Toyota Echo – Road Test – Car Reviews – Car and Driver

25 Mar 2015 | Author: | Comments Off on Toyota Echo – Road Test – Car Reviews – Car and Driver

Toyota Echo

More that 14 grand still a decent car.

Many of us at 2002 Hogback prefer cars over big ones. For starters, small cars a light, agile feel you get in, say, a wallowing, oversized Second, lightness breeds and what easier way to make a car than to make it small?

And most small cars less than big ones.

For the two decades, Toyota has covered the cheap end of the market with the but generally uninspiring Tercel. Its were a low price (the recent Tercel sedan just a bit more than an Korean sedan) and the promise of reliability and resale value (a Tercel brings about percent better resale than a Hyundai Accent or Kia In terms of performance and driving however, the Tercel was frequently by its Korean and American competition.

But with this new Echo Toyota plans to change all of The price, size, and weight in the entry-level ballpark, but its 1.5-liter boasts variable valve and cranks out 108 horsepower. That its power-to-weight ratio on a par with one step up, such as the Dodge/Plymouth or the Echo’s big brother, the Corolla.

And the Echo’s tall-boy styling is but bland.

The Echo is certainly on the outside. At 163.2 inches it’s 0.8 inch shorter a Chevy Metro sedan and than 11 inches shorter a Kia Sephia. It’s also — only the slenderest of are skinnier than the Echo’s width.

Yet standing 59.1 tall, it towers over economy car but VW’s fishbowl New a fact you might easily by glancing at the tall greenhouse.

height allowed Toyota to an interior package that’s not as as the Echo’s small footprint suggest. The front interior is 49 cubic feet, and in the rear, the offers 39 cubic feet of That puts it midpack in its and affords reasonable space for people, although five are a definite crowd.

The tall trunk holds 14 feet of cargo, which or exceeds all but the hatchback econoboxes.

about that inexpensive The four-door base model we here starts at $10,750. But model in this case base — even steering costs $270 and a digital clock is another Unfortunately, those are about the two stand-alone options.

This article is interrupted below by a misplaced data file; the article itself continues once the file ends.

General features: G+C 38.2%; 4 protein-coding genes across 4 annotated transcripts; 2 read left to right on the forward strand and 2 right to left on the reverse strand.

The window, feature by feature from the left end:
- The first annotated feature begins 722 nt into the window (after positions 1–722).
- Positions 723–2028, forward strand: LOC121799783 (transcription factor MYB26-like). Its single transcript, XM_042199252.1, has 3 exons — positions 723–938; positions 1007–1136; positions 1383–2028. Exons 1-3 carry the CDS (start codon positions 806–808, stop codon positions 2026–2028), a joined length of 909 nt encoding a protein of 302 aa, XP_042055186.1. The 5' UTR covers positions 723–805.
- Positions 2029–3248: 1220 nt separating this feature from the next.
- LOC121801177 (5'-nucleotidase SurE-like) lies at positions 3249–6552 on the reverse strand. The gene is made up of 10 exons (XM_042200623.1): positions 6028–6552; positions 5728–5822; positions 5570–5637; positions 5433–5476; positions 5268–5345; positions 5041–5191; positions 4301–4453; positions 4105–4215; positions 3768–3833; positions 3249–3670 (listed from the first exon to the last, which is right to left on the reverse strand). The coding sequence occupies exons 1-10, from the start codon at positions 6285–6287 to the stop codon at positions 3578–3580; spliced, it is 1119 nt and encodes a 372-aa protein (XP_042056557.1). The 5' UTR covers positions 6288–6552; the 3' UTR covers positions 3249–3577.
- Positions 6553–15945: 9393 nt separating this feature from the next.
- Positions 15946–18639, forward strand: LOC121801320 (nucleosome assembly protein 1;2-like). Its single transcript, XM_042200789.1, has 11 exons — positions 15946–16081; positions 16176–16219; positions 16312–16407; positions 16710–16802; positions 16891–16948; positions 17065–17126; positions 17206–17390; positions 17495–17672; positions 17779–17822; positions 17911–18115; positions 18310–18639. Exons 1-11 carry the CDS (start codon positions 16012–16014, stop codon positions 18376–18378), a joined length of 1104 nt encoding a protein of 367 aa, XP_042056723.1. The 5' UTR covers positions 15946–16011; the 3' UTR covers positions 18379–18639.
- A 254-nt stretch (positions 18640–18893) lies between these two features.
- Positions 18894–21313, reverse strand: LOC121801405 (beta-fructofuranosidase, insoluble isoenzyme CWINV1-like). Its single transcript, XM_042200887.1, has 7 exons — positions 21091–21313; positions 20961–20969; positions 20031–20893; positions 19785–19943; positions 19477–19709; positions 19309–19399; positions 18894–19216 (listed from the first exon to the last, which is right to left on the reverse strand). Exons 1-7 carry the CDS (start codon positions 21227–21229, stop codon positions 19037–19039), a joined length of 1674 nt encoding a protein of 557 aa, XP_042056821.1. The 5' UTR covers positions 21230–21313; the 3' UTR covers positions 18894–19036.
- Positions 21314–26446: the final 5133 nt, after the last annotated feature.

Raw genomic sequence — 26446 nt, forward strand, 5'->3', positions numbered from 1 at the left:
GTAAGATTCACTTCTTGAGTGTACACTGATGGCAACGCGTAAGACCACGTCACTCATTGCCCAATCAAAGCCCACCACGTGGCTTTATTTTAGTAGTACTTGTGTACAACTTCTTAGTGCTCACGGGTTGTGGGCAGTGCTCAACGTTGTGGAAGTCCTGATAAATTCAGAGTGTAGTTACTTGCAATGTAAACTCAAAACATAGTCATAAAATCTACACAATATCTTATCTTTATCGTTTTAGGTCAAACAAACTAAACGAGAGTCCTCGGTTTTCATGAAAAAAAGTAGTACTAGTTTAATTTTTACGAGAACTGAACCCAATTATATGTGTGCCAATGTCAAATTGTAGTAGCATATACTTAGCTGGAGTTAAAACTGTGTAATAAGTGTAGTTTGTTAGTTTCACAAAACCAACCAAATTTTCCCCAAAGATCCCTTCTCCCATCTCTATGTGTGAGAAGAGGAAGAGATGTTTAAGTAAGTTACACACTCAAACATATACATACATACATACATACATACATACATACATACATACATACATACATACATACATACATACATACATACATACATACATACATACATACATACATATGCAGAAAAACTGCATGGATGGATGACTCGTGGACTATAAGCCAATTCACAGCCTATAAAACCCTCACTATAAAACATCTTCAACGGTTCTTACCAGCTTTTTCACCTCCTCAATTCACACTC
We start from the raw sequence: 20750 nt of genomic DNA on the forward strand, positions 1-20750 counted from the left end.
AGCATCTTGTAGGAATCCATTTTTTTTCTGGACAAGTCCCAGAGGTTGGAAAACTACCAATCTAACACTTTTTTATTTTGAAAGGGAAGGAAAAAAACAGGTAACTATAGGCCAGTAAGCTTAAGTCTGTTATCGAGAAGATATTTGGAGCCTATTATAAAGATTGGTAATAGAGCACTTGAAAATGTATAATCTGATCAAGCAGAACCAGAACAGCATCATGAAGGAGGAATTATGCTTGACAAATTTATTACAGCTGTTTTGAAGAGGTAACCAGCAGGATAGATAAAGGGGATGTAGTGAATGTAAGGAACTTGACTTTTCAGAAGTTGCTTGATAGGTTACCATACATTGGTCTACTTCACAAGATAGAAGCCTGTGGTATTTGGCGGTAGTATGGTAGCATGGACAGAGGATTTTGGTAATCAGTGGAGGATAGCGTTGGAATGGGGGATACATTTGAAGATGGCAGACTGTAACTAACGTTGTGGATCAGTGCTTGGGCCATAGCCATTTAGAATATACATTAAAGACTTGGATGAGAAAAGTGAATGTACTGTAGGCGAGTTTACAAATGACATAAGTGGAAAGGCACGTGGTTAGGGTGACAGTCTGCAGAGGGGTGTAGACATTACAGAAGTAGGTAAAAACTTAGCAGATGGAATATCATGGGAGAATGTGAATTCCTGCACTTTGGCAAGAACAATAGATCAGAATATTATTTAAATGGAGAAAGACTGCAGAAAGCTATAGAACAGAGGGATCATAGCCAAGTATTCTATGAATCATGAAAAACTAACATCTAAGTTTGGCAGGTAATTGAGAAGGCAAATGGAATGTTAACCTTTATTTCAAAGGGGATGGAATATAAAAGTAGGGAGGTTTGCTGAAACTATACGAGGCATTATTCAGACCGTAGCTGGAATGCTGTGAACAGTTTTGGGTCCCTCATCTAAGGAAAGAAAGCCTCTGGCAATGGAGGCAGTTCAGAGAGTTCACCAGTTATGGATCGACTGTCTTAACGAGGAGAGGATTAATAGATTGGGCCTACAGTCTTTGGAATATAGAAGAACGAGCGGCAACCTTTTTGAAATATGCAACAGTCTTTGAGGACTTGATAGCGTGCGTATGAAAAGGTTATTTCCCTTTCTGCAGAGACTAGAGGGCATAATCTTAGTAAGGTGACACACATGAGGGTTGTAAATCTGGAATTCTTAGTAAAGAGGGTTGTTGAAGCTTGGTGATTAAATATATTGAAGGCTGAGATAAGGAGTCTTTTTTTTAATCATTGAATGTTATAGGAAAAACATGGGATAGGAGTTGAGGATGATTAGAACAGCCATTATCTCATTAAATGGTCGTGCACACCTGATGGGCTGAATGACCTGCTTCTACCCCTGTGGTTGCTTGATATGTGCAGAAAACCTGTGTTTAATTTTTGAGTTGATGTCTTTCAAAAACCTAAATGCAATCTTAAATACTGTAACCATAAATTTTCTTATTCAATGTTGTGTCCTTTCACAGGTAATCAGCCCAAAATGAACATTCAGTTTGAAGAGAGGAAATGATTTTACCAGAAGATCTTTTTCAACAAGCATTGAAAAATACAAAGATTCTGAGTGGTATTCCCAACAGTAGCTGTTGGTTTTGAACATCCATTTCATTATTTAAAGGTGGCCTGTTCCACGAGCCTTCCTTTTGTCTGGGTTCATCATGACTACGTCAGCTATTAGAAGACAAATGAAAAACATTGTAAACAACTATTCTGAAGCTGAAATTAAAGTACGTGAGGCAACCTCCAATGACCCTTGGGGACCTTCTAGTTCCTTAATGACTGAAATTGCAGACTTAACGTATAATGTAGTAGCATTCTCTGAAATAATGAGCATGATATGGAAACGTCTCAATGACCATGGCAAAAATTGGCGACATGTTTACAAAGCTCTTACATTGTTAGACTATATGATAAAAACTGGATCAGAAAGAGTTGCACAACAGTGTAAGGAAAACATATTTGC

Want the $925 air conditioning? It bundled with $1560 of other stuff — locks and steering, a CD/cassette a rear defroster, and a 60/40 rear seat — so hard to keep an Echo $13,235. Of course, that’s a few hundred dollars of a similarly Chevy Metro LSi or Daewoo and at least a grand or so less similar Neons and Honda

The Echo promises to be cheap to run as The EPA estimates fuel economy run between 34 and 41 miles per gallon. under the lead foots here, it averaged 35 mpg. The only requires regular fuel despite a lofty compression ratio.

And Toyota does have a reputation for building reliable

The Echo’s sophisticated 108-hp, four-banger out powers many of its and the Echo’s quick performance is by its light weight. The 2128-pound hits 60 mph in 8.5 seconds, more a second faster than our Sephia and 0.2 second ahead of a Neon. The Echo was not, as quick as the Neon in the quarter-mile but only by a hair — seconds, 0.1 second behind the

Top speed is governed to 112.

We repeat the host of small we wrote about in our October issue that account for its hustle. All you need to know is the little engine revs to its rev limiter eagerly and smoothly. you won’t know how fast the is spinning — a tachometer is not

We think a tach is a must, this motor’s revvy At a minimum, Toyota should marked the speedometer with points so the driver would at least minimal info to when it’s time to

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